Stat #2: Inventory Turnover

This is the number of times your inventory is sold and replaced in a certain time period. Higher turnover means fast-moving, fresh product. Slower turnover means lagging sales. To calculate your inventory turnover, divide your Cost of Goods Sold by your Average Inventory.

This stat gives you an idea of how much money you’ll need to replenish your inventory.

Stat #3: Average Days to Sell Inventory

If you've been staring at a pile of product wondering “why do I have so much?”, you may want to look at how long it takes you to sell that inventory. For example, we’ve seen 1,000 units of product produced in June not sell until the end of December. Six months is a long time to hold on to product. To calculate this, make note of the date the batch was produced and then when the last unit from the batch was sold. That’s the number of days it took you to sell that batch (and it's another great reason for lot tracking!).

Long periods of time mean either the product is a poor seller or you're producing too much of it at a time. Short periods probably mean you have a best seller (good job!).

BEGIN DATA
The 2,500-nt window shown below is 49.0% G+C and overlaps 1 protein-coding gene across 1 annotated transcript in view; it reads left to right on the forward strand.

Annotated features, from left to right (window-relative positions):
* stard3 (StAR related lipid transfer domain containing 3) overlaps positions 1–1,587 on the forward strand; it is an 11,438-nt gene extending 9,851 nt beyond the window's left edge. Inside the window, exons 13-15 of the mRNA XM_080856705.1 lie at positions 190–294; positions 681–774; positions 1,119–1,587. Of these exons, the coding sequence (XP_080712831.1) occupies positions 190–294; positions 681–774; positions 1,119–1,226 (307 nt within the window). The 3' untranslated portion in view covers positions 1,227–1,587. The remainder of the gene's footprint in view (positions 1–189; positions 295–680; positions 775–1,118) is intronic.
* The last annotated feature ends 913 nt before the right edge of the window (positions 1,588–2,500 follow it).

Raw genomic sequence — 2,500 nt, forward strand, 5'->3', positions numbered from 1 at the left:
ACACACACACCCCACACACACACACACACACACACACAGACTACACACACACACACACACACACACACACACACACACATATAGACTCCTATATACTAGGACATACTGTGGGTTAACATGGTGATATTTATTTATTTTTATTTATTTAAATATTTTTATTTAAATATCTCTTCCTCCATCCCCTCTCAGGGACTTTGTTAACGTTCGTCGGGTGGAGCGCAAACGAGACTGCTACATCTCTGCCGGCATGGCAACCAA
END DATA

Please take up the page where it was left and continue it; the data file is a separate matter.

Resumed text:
BONUS STAT: We like to calculate sales velocity, too, which is a different way of looking at average inventory. Take the number of units of a product sold over all time and divide that by the number of months it’s been on the market. Do this for all of your SKUs to see which products sell faster.

Here’s an example:

SKU Units Months Velocity
Blueberry Jam 1,000 12 83.33
Strawberry Jam 800 8 100.00

As you can see in the table, Strawberry Jam hasn't sold as many total units, but it is out pacing Blueberry Jam because it’s been on the market a shorter period of time. That means it's selling better.

While you should be focused on selling your finished goods and making sure they’re tracked well for recall purposes, sometimes these stats open your eyes to inventory changes from production to sales and show you where to focus, make changes, and cut your losses.